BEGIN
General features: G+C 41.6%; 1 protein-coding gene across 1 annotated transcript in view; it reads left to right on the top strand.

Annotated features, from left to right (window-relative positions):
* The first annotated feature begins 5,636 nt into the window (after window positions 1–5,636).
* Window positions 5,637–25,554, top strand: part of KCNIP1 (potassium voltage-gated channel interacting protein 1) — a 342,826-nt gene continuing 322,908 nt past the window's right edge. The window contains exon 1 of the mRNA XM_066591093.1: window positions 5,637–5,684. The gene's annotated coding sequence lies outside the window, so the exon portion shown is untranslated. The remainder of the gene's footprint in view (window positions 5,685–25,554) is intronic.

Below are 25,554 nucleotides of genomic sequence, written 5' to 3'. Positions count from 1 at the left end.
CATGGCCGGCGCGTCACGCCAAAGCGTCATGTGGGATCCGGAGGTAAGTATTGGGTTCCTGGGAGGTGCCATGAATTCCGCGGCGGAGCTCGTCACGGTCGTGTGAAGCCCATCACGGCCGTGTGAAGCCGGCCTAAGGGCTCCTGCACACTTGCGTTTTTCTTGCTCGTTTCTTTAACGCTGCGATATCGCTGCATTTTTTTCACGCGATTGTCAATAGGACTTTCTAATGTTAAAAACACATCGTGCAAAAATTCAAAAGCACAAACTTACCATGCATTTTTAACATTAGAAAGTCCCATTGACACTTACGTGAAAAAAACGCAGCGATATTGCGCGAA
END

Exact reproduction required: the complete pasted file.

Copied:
General features: G+C 41.6%; 1 protein-coding gene across 1 annotated transcript in view; it reads left to right on the top strand.

Annotated features, from left to right (window-relative positions):
* The first annotated feature begins 5,636 nt into the window (after window positions 1–5,636).
* Window positions 5,637–25,554, top strand: part of KCNIP1 (potassium voltage-gated channel interacting protein 1) — a 342,826-nt gene continuing 322,908 nt past the window's right edge. The window contains exon 1 of the mRNA XM_066591093.1: window positions 5,637–5,684. The gene's annotated coding sequence lies outside the window, so the exon portion shown is untranslated. The remainder of the gene's footprint in view (window positions 5,685–25,554) is intronic.

Below are 25,554 nucleotides of genomic sequence, written 5' to 3'. Positions count from 1 at the left end.
CATGGCCGGCGCGTCACGCCAAAGCGTCATGTGGGATCCGGAGGTAAGTATTGGGTTCCTGGGAGGTGCCATGAATTCCGCGGCGGAGCTCGTCACGGTCGTGTGAAGCCCATCACGGCCGTGTGAAGCCGGCCTAAGGGCTCCTGCACACTTGCGTTTTTCTTGCTCGTTTCTTTAACGCTGCGATATCGCTGCATTTTTTTCACGCGATTGTCAATAGGACTTTCTAATGTTAAAAACACATCGTGCAAAAATTCAAAAGCACAAACTTACCATGCATTTTTAACATTAGAAAGTCCCATTGACACTTACGTGAAAAAAACGCAGCGATATTGCGCGAA